Many things have come together to give Norwich City the upper hand in nearly 15 years of derby duels against Ipswich Town. Jon Rowe embodies perfectly what the Canaries need above all else on Saturday.

Rowe is in the final stages of his recovery from a hamstring injury. Unless David Wagner has opted for the double bluff then the German’s post-match assertion at Leicester City on Easter Monday is confirmation City’s Portman Road hero will be absent.

The 20-year-old is enjoying a stellar season for club and country, despite the frustrating injury interludes. But two goals on derby duty would surely rank highly as an achievement for a young player moulded in City’s academy, and who knows the significance of the neighbourly squabble.

Prior to December’s 2-2 Championship draw Rowe opted for some playful social media messaging which underlined he was counting the hours to his first senior derby. This was his verdict as he stood pitchside at Portman Road in the immediate aftermath of a headline-grabbing display.

"I agitated a few Ipswich fans on social media a few days ago, but that is all a part of it. I didn't feel that I went over the top," he said. "I felt it was a good way to set the tone ahead of the game and get everyone pumped up.

"We came away with something and I couldn't ask for more really. Obviously, there is pressure to keep the run going - but as footballers, you have to thrive off that pressure, and I am a player who wants to thrive off the pressurised moments.”

Alas, Rowe may not be available on the pitch. But his spirit must infuse every second, every tackle, every run, every action from Wagner and his squad.

Personality has been stamped through nearly 15 years of Norfolk hegemony. From the laughing Grant Holt, as he savoured a 5-1 win on the way to the Premier League, to the collective spirit and bloody-mindedness of that squad assembled by Neil Adams, and moulded by Alex Neil, to emerge from two fraught play-off semi-finals in 2015.

The Pink Un:

Be it James Maddison shushing the home fans when he struck the winner in Suffolk in October 2017, or Timm Klose’s guttural celebration to greet his flying header in February 2018 when victory was in sight for Ipswich. Treat Rowe’s salvo as the most recent entry.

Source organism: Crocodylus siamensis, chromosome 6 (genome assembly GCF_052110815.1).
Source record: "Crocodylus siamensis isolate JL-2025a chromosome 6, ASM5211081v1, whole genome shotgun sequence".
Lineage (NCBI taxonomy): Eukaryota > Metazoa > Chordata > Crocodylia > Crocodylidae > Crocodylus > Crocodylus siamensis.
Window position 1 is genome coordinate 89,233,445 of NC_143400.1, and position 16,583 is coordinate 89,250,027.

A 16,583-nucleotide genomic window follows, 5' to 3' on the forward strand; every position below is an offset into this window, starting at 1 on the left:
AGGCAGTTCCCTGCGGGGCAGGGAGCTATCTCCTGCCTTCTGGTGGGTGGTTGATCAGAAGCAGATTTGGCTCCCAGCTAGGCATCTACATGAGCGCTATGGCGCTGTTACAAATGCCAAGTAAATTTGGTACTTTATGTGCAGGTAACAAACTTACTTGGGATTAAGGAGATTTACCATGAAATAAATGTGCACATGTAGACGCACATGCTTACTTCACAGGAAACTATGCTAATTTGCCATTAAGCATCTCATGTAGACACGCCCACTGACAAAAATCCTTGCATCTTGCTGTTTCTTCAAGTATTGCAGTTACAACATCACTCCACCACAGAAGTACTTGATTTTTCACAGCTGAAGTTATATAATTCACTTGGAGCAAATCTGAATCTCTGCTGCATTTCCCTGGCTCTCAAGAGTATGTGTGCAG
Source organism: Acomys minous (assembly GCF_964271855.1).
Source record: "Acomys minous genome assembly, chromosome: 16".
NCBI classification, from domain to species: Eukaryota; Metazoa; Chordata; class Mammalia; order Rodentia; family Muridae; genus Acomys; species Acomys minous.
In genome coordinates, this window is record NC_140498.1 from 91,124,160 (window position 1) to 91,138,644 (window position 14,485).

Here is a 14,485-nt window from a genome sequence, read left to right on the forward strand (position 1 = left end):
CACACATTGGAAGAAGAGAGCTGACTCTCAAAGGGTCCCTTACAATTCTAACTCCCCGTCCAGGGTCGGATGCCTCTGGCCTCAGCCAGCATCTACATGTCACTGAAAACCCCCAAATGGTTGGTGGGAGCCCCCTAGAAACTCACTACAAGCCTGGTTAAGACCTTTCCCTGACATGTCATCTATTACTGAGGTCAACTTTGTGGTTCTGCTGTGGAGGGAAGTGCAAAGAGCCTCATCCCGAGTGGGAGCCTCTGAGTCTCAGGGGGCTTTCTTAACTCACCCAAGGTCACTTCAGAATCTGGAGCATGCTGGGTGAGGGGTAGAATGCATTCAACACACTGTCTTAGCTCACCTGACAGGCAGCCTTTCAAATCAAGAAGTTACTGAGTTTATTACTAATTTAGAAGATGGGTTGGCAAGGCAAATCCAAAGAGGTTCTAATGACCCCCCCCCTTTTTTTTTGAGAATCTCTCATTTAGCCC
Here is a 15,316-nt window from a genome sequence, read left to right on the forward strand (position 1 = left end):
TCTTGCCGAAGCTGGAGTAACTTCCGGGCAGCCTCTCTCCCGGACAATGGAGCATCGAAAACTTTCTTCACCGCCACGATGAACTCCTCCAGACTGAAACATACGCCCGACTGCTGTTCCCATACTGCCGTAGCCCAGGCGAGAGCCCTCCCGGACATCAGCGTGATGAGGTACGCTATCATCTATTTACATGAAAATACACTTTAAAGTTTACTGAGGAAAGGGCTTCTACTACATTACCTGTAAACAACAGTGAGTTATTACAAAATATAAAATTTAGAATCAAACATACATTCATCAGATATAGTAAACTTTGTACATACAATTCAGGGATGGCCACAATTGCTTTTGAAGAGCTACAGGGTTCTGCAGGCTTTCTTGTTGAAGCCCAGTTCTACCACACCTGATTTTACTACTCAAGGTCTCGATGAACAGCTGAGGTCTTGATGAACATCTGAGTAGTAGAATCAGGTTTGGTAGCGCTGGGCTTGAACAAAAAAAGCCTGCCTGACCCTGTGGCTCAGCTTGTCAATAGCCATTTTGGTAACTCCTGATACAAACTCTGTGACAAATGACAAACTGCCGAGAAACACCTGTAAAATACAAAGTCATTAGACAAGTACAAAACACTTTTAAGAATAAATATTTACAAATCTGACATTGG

All those players, past and present, have one thing in common; they love centre stage. They want to step forward, when others prefer to step back. They crave responsibility and enjoy the reflective spotlight from a defining role in a game that matters more than any other to Norwich City fans.

That may have been the problem over the border back in December. The hype and the sense of expectancy hung heavy around Portman Road that day. From the febrile, smoke-filled parade which greeted the Ipswich team coach to perhaps a sour post-match assessment from the impressive Kieran McKenna.

Maybe the Blues wanted it so much it hurt their chances of underlining a clear sense of two squads heading in the opposite direction. A 20-point gap in the table at kick-off in December will be a 23-point deficit on Saturday lunchtime.

Given how many points Wagner’s side have accumulated in the intervening period, that says everything about the body of work McKenna has shaped. The Blues’ latest comeback to sink Southampton on Easter Monday made it 31 points earned from losing positions. No other Championship rival has more.

Ipswich is locked in a title race of equals with Leeds and Leicester City.

A second consecutive promotion under the astute Northern Irishman would emulate Paul Lambert’s previous achievement at Carrow Road.

If the occasion seeped into their psyche back in December, you can be sure McKenna will not make the same mistake again. With or without Rowe, Norwich will have to go to a place they arguably have yet to reach under Wagner.   

Talent and temperament are a given when assessing what it takes to prevail in this type of tribal contest. Underpinning it all is personality. Do the Canaries possess a player, or even a team, ready to grab Rowe’s mantle?

We will find out in what surely ranks as the biggest East Anglian derby for a decade. It is not solely about points, or bragging rights, it is the psychological shifts that could push either club over the line towards a greater prize.